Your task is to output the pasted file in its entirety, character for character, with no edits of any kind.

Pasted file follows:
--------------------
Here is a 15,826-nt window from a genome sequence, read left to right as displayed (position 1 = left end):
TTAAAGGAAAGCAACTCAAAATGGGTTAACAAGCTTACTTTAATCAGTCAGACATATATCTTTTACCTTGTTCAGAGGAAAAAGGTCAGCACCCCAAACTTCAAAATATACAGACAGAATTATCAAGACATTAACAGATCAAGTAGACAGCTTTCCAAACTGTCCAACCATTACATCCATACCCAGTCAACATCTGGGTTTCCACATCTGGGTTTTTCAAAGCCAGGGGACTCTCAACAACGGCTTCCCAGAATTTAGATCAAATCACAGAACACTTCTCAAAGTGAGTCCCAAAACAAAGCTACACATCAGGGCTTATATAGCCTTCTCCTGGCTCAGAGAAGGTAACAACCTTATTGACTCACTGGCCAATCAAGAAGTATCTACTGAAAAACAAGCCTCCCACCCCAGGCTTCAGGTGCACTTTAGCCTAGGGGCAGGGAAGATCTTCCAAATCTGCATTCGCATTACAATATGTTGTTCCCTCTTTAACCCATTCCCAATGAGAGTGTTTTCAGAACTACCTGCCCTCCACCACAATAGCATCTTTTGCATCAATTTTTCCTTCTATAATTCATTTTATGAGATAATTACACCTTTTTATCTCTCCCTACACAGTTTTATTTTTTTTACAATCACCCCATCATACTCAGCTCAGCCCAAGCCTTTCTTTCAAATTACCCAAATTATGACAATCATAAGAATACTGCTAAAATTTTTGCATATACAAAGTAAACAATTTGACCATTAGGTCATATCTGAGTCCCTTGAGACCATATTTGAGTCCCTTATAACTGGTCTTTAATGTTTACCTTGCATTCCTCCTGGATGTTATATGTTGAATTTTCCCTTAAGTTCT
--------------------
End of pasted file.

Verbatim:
Here is a 15,826-nt window from a genome sequence, read left to right as displayed (position 1 = left end):
TTAAAGGAAAGCAACTCAAAATGGGTTAACAAGCTTACTTTAATCAGTCAGACATATATCTTTTACCTTGTTCAGAGGAAAAAGGTCAGCACCCCAAACTTCAAAATATACAGACAGAATTATCAAGACATTAACAGATCAAGTAGACAGCTTTCCAAACTGTCCAACCATTACATCCATACCCAGTCAACATCTGGGTTTCCACATCTGGGTTTTTCAAAGCCAGGGGACTCTCAACAACGGCTTCCCAGAATTTAGATCAAATCACAGAACACTTCTCAAAGTGAGTCCCAAAACAAAGCTACACATCAGGGCTTATATAGCCTTCTCCTGGCTCAGAGAAGGTAACAACCTTATTGACTCACTGGCCAATCAAGAAGTATCTACTGAAAAACAAGCCTCCCACCCCAGGCTTCAGGTGCACTTTAGCCTAGGGGCAGGGAAGATCTTCCAAATCTGCATTCGCATTACAATATGTTGTTCCCTCTTTAACCCATTCCCAATGAGAGTGTTTTCAGAACTACCTGCCCTCCACCACAATAGCATCTTTTGCATCAATTTTTCCTTCTATAATTCATTTTATGAGATAATTACACCTTTTTATCTCTCCCTACACAGTTTTATTTTTTTTACAATCACCCCATCATACTCAGCTCAGCCCAAGCCTTTCTTTCAAATTACCCAAATTATGACAATCATAAGAATACTGCTAAAATTTTTGCATATACAAAGTAAACAATTTGACCATTAGGTCATATCTGAGTCCCTTGAGACCATATTTGAGTCCCTTATAACTGGTCTTTAATGTTTACCTTGCATTCCTCCTGGATGTTATATGTTGAATTTTCCCTTAAGTTCT